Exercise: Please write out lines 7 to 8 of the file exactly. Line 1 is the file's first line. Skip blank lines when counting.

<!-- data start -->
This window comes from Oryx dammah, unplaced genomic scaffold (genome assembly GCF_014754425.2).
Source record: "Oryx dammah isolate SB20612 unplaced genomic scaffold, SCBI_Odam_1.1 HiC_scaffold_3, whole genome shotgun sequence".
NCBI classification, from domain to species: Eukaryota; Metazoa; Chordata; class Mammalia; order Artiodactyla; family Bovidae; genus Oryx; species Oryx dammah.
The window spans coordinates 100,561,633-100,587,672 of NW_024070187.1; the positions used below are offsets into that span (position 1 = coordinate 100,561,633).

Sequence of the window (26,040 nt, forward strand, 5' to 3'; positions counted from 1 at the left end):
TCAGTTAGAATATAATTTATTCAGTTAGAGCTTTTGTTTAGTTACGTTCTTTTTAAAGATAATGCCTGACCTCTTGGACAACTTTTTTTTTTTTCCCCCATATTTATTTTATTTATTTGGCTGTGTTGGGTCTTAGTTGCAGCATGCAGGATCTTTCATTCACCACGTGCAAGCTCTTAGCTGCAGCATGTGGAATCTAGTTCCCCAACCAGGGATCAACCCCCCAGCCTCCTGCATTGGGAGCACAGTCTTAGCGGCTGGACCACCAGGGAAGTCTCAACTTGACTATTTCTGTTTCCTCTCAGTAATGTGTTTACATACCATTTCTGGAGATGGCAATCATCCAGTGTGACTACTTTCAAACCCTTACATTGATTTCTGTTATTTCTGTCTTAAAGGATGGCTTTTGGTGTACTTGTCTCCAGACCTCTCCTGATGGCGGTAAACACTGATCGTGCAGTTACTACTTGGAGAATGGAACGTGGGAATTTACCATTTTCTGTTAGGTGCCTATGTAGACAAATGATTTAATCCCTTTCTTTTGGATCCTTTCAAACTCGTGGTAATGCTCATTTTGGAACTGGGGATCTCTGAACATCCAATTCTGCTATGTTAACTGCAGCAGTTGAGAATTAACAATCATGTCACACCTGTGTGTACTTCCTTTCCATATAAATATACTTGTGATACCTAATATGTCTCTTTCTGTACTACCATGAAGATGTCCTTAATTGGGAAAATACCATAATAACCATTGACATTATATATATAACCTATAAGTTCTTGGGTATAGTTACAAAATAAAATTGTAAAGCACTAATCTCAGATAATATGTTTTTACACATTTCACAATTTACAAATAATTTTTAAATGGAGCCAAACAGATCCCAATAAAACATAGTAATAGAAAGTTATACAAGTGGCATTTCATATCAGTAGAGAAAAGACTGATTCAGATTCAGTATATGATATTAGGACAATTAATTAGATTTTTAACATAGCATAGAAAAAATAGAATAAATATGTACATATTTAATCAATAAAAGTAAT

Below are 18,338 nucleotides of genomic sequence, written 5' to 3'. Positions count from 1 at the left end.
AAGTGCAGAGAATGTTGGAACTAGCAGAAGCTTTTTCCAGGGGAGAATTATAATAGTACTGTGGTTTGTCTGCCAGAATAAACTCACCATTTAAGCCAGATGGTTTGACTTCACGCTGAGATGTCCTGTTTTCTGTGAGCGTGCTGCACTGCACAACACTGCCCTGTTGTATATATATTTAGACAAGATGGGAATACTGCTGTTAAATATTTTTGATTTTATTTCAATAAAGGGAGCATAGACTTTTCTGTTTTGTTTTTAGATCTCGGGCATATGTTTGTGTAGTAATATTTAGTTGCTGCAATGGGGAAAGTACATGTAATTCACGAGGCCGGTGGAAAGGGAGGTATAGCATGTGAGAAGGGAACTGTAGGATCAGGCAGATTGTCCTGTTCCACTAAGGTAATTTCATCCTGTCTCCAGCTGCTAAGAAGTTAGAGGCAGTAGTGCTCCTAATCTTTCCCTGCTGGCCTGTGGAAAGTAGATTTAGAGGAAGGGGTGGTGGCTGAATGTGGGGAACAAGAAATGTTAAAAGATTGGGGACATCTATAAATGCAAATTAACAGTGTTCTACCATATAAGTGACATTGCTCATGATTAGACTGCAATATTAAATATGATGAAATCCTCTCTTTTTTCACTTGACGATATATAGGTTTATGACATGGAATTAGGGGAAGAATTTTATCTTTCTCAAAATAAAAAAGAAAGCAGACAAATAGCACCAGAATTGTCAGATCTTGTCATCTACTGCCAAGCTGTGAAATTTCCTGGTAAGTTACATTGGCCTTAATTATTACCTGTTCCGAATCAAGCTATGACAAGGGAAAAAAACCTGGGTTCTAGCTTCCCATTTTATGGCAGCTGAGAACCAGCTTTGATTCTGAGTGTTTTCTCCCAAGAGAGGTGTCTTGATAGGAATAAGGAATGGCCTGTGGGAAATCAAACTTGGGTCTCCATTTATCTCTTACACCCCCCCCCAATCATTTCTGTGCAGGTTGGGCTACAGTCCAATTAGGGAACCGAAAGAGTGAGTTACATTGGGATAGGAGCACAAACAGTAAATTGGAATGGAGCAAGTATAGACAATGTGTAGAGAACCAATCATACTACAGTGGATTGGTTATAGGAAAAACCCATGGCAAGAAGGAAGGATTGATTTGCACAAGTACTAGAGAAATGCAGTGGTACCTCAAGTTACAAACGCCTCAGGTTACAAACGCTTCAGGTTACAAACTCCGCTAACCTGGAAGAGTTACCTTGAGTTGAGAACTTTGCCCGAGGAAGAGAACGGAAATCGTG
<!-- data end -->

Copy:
Below are 18,338 nucleotides of genomic sequence, written 5' to 3'. Positions count from 1 at the left end.
AAGTGCAGAGAATGTTGGAACTAGCAGAAGCTTTTTCCAGGGGAGAATTATAATAGTACTGTGGTTTGTCTGCCAGAATAAACTCACCATTTAAGCCAGATGGTTTGACTTCACGCTGAGATGTCCTGTTTTCTGTGAGCGTGCTGCACTGCACAACACTGCCCTGTTGTATATATATTTAGACAAGATGGGAATACTGCTGTTAAATATTTTTGATTTTATTTCAATAAAGGGAGCATAGACTTTTCTGTTTTGTTTTTAGATCTCGGGCATATGTTTGTGTAGTAATATTTAGTTGCTGCAATGGGGAAAGTACATGTAATTCACGAGGCCGGTGGAAAGGGAGGTATAGCATGTGAGAAGGGAACTGTAGGATCAGGCAGATTGTCCTGTTCCACTAAGGTAATTTCATCCTGTCTCCAGCTGCTAAGAAGTTAGAGGCAGTAGTGCTCCTAATCTTTCCCTGCTGGCCTGTGGAAAGTAGATTTAGAGGAAGGGGTGGTGGCTGAATGTGGGGAACAAGAAATGTTAAAAGATTGGGGACATCTATAAATGCAAATTAACAGTGTTCTACCATATAAGTGACATTGCTCATGATTAGACTGCAATATTAAATATGATGAAATCCTCTCTTTTTTCACTTGACGATATATAGGTTTATGACATGGAATTAGGGGAAGAATTTTATCTTTCTCAAAATAAAAAAGAAAGCAGACAAATAGCACCAGAATTGTCAGATCTTGTCATCTACTGCCAAGCTGTGAAATTTCCTGGTAAGTTACATTGGCCTTAATTATTACCTGTTCCGAATCAAGCTATGACAAGGGAAAAAAACCTGGGTTCTAGCTTCCCATTTTATGGCAGCTGAGAACCAGCTTTGATTCTGAGTGTTTTCTCCCAAGAGAGGTGTCTTGATAGGAATAAGGAATGGCCTGTGGGAAATCAAACTTGGGTCTCCATTTATCTCTTACACCCCCCCCCAATCATTTCTGTGCAGGTTGGGCTACAGTCCAATTAGGGAACCGAAAGAGTGAGTTACATTGGGATAGGAGCACAAACAGTAAATTGGAATGGAGCAAGTATAGACAATGTGTAGAGAACCAATCATACTACAGTGGATTGGTTATAGGAAAAACCCATGGCAAGAAGGAAGGATTGATTTGCACAAGTACTAGAGAAATGCAGTGGTACCTCAAGTTACAAACGCCTCAGGTTACAAACGCTTCAGGTTACAAACTCCGCTAACCTGGAAGAGTTACCTTGAGTTGAGAACTTTGCCCGAGGAAGAGAACGGAAATCGTG